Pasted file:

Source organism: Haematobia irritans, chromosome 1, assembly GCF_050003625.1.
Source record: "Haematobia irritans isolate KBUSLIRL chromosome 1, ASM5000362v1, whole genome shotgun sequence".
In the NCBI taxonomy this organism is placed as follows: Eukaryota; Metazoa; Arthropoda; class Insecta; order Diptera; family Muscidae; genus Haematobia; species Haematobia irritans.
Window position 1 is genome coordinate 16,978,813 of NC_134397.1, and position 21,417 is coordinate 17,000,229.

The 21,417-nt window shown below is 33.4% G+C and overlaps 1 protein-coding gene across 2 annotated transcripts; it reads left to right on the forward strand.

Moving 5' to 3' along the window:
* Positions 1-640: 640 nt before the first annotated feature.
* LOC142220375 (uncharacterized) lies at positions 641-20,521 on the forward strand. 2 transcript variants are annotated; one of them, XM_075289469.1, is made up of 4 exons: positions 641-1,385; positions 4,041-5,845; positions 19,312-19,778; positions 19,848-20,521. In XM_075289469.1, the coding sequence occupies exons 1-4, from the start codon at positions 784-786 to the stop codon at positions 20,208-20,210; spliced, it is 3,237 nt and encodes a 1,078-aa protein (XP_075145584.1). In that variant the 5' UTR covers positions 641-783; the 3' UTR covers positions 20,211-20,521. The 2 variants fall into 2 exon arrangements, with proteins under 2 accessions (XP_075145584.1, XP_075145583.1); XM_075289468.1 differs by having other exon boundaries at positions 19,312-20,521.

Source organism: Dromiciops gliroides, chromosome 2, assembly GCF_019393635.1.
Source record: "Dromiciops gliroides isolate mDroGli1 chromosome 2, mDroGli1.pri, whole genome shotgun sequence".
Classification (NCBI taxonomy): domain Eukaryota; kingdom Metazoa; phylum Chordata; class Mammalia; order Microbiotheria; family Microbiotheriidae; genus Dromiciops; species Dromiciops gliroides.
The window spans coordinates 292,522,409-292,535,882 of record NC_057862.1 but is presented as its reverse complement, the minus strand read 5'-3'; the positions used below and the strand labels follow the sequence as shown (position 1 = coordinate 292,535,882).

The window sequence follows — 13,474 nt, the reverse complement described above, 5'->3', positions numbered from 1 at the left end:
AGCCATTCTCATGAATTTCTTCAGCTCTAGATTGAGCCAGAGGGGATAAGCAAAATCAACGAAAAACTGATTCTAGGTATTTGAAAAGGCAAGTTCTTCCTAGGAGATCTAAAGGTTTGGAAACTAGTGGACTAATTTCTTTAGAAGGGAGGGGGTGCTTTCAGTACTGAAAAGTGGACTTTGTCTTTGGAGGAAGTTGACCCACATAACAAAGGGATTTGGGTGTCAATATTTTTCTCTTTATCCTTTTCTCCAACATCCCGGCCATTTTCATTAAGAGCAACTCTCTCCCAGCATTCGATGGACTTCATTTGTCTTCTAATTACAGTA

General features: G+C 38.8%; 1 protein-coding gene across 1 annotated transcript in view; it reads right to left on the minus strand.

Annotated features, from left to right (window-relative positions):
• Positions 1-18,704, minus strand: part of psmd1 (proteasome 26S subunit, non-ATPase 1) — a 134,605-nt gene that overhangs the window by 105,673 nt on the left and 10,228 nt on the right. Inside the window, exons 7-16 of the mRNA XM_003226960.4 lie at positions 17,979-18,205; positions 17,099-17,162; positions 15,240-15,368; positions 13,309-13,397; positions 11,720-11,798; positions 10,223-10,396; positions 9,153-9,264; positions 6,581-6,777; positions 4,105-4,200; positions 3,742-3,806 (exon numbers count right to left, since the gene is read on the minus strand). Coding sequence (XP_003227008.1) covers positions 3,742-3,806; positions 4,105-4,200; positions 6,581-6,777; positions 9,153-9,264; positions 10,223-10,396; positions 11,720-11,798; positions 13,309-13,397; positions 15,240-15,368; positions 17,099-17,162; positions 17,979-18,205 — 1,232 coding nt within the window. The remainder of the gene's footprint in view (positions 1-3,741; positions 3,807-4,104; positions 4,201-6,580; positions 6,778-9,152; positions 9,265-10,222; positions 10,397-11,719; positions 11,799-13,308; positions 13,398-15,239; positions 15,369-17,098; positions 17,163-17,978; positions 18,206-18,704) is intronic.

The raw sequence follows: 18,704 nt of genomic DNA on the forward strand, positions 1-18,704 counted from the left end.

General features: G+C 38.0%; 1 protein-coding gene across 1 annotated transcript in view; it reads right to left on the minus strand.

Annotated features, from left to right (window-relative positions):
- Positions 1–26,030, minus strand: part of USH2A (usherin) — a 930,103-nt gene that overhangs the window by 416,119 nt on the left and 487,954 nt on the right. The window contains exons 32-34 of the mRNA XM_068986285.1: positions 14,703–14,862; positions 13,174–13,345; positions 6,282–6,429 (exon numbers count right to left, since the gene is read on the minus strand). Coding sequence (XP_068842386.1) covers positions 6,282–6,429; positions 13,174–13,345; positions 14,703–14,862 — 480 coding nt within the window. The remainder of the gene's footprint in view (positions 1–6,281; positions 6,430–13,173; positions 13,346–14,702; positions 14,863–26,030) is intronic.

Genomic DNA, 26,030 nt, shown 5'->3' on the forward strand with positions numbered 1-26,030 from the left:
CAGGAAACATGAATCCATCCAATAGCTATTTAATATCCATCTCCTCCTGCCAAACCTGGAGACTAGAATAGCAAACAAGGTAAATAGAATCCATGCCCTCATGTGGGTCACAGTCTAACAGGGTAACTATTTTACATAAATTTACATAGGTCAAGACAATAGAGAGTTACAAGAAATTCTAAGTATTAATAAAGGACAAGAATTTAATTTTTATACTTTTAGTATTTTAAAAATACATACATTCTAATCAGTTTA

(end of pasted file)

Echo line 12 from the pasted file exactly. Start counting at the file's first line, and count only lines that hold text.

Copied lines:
The window spans coordinates 292,522,409-292,535,882 of record NC_057862.1 but is presented as its reverse complement, the minus strand read 5'-3'; the positions used below and the strand labels follow the sequence as shown (position 1 = coordinate 292,535,882).